The role of transposons in the origin and morphogenesis of maize
--Walton C. Galinat
The first direct evidence of host regulation over the transposons that control gene expression during the origin and morphogenesis of maize comes from connecting-link stocks developed to analyze floral differences between teosinte and maize. Previous studies by others of host regulated transposon excision and incision involved color producing genes expressed as spots in the aleurone or stripes in the pericarp. By extrapolation to genes in general, McClintock predicted that this transposon process controlled evolution and morphogenesis.
In the connecting-link stocks the teosinte gene Pd-Ac (pd) on chromosome 3 that represses development of the pedicellate female spikelet had a variegated expression along the ear (Fig. 1). Normally in teosinte, the female spikelets are solitary in adapting for the protective function of grain enclosure within a fruitcase while the male spikelets on the same plant are paired showing host regulation by sex over Ac transposition and Pd expression. In maize, both male and female spikelets are paired. Paired female spikelets in maize are adaptive for the domestic function of increased productivity per ear and easier shelling. Stabilizing selection in certain of my stocks restored absolute sexual control in producing female spikes that were stable for either two-ranks of single spikelets as in teosinte or else two-ranks of paired spikelets as in maize.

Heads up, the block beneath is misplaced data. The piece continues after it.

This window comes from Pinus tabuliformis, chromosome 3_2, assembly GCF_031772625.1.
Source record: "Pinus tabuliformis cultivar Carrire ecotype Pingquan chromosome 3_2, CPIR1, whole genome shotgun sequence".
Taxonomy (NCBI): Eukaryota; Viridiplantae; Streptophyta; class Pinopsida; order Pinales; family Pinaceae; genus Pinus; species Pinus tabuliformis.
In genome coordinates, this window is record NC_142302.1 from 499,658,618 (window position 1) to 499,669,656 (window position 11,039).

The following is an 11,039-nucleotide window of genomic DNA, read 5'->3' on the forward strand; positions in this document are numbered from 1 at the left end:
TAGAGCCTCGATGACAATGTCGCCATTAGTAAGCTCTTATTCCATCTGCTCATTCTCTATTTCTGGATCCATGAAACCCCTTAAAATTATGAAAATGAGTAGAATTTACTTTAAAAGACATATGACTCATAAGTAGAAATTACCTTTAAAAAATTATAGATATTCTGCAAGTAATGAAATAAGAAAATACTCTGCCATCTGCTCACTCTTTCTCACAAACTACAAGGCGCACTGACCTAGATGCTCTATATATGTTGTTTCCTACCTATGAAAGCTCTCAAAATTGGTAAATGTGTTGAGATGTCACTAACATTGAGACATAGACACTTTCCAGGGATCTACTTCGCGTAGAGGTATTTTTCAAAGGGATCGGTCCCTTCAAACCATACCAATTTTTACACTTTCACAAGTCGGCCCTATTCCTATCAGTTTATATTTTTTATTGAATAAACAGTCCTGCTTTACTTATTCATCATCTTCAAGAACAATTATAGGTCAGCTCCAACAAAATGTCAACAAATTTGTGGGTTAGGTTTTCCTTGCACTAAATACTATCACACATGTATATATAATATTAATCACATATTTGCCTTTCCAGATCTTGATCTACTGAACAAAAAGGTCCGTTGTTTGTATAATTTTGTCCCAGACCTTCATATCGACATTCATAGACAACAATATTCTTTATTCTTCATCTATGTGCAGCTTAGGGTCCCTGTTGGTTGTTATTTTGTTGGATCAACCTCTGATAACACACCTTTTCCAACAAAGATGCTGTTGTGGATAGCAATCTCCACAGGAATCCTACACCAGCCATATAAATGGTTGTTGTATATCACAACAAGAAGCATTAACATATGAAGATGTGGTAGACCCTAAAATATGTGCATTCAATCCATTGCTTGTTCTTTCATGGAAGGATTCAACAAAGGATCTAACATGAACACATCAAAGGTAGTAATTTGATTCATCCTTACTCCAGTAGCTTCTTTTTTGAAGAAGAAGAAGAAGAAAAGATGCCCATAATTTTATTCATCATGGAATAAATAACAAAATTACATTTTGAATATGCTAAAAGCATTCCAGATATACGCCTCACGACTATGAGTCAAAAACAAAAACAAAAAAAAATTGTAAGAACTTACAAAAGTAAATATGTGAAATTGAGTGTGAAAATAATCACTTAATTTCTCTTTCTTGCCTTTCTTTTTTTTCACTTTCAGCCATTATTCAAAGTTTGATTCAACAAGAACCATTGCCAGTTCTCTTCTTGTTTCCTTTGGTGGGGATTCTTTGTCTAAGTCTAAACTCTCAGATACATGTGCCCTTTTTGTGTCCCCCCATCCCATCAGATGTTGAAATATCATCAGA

Apparently during the origin of maize, the Ac transposon of Pd became banished to exile, perhaps into some distant intron of a different chromosome. The pairing of spikelets, by a reactivation of the second spikelet, then had a freedom of expression without sexual discrimination. Humankind's greatest plant breeding achievement was well underway.
Presumably the different transposons can be identified molecularly by different known probes, and in due course someone will do that for the Pd transposon that I have perhaps incorrectly indicated here as being the Ac transposable element.
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